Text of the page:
As a festival heavyweight, Barns Courtney is able to bring the same raucous energy to the studioVirgin EMI Records

It’s my firm belief that at festivals, the quality of the act can be determined by the size of the crowd – not by the few fans clustered around the stage at the beginning, but by the numbers streaming out at the end. Last year at Latitude Festival, drifting through the glitter-flecked clouds of dust and breathless heat of July, passers-by looked up in interest as a vast, disorderly throng alive with excited chatter spewed out from a small tent on the main site’s perimeters. Caught up in the chaos, I wanted to tell the FOMO-stricken onlookers to believe the hype: we’d just witnessed a storm breaking.

Barns Courtney was my highlight of Latitude 2016. True, he was under the radar: locating his name on the line-up poster was a challenge, seven-eighths of the way down in minuscule font. But acts are always more exciting when their talent comes as a surprise, and Courtney’s hybrid of gritty blues and soaring, infectious melodies was memorable in its unexpected brilliance. The initially modest crowd began to swell from the first song to the last lingering note of the encore. As Courtney took his bow, the tent was overflowing – and in a state of euphoric uproar.

“On The Attractions of Youth, Courtney delivers not just his blistering singles, but track after track of vehement, surging emotion”

Given his electric live performances, Courtney’s hotly anticipated debut The Attractions of Youth had much to live up to. But it does not disappoint. The opening single ‘Fire’ sets the tone for the rest of the album, one of elated foot-stomping rock heightened by a sense of precipice, a dangerously careering momentum and full-throttle energy that threatens to spiral out of control. The drumbeat pants to keep up as Courtney begs ‘Lord give me that fire’; we can almost feel the blood throbbing in his veins. Indeed, the visceral physicality of Courtney’s lyrics lends a raw, primal edge to ‘Glitter and Gold’, where his shivering, folk-blues vocals are thrown into sharp relief by the stripped back chorus. ‘Hands’ is also a standout: a morning-after fable of love at first touch given substance by raucous, gutsy guitars.


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These tracks will be familiar to those who have been following Courtney since 2015, when he began to make waves on Spotify with the first harbingers of an EP; an unflagging festival circuit of live shows at SXSW 2016 and BBC Radio 1′s Big Weekend brought similarly swift success. With his drawling Seattle accent, vintage leather and dishevelled curls, it would be easy to cast Courtney alongside the Matt Healeys and Alex Turners of our time, frontmen who have polished their dirty grunge image for a lucrative mainstream audience. But on The Attractions of Youth, Courtney delivers not just his blistering singles, but track after track of vehement, surging emotion. With ‘Champion’, a bluesy anthem reminiscent of Rag’n’Bone Man, brazen confidence is undercut with a vulnerability, a desperation for spiritual saviour rendered in the taut vocals which strain anxiously against the heavy drumbeat. There’s a thread of heady dislocation in Courtney’s songs: the rational is always just beyond his grasp. The distorted verse on ‘Kicks’, rusty in the hangover of a wild night, contrasts with a softer, whispered staccato which sinisterly invites us to ‘come with me, I’ll show you how to live for free.’ Courtney goes some way to soothing the scars left by his rowdy guitar solos with the atmospheric title track. Here, the string and brass sections work well against the abrasions of his voice – the song takes flight in a transcendent confession of sin and plea for redemption. But my personal favourite is ‘Hobo Rocket’, where experimentations with dubstep give texture to the deliriously rich chorus, eventually disintegrating into static.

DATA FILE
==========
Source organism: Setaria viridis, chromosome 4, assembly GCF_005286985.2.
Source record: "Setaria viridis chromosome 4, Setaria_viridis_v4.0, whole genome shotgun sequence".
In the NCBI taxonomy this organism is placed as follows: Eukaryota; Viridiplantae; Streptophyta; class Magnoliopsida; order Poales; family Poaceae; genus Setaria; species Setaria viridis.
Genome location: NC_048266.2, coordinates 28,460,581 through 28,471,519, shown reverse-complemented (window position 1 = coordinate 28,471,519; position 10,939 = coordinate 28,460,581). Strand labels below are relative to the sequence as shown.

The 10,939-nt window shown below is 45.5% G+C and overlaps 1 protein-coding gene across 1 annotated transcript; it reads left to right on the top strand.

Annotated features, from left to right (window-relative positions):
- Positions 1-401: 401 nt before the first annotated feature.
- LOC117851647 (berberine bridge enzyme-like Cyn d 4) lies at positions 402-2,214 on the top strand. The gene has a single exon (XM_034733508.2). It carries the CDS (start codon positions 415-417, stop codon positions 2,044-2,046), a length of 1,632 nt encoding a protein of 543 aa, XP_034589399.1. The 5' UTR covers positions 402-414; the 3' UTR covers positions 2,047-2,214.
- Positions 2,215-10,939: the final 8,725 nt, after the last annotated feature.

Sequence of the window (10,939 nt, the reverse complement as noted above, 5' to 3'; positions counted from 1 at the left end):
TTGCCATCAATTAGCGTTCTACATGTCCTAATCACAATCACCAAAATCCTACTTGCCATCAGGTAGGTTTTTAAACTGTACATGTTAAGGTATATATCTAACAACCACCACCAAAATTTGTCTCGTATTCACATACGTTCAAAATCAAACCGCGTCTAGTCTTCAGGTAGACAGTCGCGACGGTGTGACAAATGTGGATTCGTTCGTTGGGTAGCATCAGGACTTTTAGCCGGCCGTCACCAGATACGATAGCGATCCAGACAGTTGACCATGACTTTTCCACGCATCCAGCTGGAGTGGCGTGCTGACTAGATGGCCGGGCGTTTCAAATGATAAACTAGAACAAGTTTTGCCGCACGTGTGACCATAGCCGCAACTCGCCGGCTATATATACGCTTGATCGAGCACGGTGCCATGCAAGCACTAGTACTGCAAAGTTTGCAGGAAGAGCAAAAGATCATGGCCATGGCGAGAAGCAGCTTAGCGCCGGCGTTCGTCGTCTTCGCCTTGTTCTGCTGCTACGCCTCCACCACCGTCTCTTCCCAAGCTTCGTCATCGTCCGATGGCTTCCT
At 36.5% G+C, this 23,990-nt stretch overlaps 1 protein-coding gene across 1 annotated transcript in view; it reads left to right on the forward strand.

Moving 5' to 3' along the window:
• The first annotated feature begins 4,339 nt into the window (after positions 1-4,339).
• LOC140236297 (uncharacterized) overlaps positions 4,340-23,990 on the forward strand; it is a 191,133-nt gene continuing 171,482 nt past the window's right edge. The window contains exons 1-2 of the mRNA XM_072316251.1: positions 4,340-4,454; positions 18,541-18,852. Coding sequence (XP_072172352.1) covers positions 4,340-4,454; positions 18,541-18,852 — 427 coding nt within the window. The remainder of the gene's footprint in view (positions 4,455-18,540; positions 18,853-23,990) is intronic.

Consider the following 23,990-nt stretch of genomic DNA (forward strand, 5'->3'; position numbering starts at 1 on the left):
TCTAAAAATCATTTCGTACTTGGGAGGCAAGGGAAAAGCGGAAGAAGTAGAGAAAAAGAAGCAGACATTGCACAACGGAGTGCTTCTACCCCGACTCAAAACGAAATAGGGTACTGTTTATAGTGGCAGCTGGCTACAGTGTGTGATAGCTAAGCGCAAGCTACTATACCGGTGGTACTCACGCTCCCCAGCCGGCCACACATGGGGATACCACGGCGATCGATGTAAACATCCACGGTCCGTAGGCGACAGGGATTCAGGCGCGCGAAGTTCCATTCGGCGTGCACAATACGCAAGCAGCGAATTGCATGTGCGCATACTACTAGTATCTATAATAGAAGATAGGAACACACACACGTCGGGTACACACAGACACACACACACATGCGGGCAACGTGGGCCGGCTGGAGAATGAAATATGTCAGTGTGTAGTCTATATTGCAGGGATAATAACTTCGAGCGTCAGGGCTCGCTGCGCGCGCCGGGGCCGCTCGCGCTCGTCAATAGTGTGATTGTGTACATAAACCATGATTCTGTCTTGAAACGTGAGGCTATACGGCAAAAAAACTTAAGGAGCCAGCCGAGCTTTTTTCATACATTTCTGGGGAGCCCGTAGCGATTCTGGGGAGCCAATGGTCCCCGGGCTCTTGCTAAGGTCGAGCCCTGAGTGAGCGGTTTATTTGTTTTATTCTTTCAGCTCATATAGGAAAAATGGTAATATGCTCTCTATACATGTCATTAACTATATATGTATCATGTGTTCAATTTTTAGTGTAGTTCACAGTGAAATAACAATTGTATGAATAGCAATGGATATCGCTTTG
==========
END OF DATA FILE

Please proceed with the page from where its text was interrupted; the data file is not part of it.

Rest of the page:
With this staggering debut, Courtney proves his talent as both a musician and a songwriter. Sensitive to emotional conflict but pulsing with a fierce, rebellious energy, the tracks lose nothing of the vitality of his live performances – but they do make me eager to be back in the crowd

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